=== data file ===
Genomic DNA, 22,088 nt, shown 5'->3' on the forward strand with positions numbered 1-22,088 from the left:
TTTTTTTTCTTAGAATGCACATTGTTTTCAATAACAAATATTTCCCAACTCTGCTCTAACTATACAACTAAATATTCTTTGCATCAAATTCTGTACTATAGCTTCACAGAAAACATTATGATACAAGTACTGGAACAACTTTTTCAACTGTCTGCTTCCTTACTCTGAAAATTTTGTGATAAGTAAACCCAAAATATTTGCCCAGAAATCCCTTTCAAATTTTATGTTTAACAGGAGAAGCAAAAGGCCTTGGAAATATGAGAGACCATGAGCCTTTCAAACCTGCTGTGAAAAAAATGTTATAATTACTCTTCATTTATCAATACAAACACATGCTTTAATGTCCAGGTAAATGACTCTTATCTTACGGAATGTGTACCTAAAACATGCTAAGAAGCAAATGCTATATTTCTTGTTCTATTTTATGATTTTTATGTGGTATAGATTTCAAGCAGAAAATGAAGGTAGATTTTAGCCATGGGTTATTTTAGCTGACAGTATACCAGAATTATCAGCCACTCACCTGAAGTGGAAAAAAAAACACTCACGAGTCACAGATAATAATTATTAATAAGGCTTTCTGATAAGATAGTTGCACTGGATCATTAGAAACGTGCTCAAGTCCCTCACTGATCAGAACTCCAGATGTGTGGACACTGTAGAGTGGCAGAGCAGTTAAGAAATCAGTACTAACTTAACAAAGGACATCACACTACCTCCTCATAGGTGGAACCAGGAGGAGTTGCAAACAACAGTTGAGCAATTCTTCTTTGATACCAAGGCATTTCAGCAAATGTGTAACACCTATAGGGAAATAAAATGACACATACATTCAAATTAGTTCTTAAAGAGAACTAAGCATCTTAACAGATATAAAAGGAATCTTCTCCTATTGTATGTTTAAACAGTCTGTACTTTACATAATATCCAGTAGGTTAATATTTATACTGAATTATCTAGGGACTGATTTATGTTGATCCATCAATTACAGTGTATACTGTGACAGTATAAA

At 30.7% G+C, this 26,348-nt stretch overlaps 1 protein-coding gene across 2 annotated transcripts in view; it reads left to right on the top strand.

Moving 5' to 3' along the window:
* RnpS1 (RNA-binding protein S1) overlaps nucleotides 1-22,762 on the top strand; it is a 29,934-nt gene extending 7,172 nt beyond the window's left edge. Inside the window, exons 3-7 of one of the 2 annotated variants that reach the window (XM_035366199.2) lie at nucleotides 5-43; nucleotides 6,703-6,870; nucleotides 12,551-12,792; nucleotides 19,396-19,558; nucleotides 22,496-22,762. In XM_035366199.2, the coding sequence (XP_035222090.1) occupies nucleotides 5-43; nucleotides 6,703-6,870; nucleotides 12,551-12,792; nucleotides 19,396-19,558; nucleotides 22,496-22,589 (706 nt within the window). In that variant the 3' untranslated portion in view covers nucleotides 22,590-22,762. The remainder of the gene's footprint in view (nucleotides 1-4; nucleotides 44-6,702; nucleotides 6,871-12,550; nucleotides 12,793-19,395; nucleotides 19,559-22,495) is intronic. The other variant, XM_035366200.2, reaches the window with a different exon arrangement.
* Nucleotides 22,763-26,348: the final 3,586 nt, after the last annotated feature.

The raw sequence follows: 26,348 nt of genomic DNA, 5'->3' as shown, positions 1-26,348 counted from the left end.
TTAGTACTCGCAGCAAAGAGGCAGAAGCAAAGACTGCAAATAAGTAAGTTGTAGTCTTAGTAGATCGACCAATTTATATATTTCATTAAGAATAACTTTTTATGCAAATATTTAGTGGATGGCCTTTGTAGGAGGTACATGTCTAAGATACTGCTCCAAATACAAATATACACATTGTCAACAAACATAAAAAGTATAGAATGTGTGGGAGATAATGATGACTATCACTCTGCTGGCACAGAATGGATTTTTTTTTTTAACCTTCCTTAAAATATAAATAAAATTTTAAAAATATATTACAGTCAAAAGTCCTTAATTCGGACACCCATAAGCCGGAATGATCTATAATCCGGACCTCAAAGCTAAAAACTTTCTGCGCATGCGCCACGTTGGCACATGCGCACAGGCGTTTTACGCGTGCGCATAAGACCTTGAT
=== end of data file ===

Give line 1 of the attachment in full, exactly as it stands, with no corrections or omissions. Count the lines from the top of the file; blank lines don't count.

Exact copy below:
Genomic DNA, 22,088 nt, shown 5'->3' on the forward strand with positions numbered 1-22,088 from the left: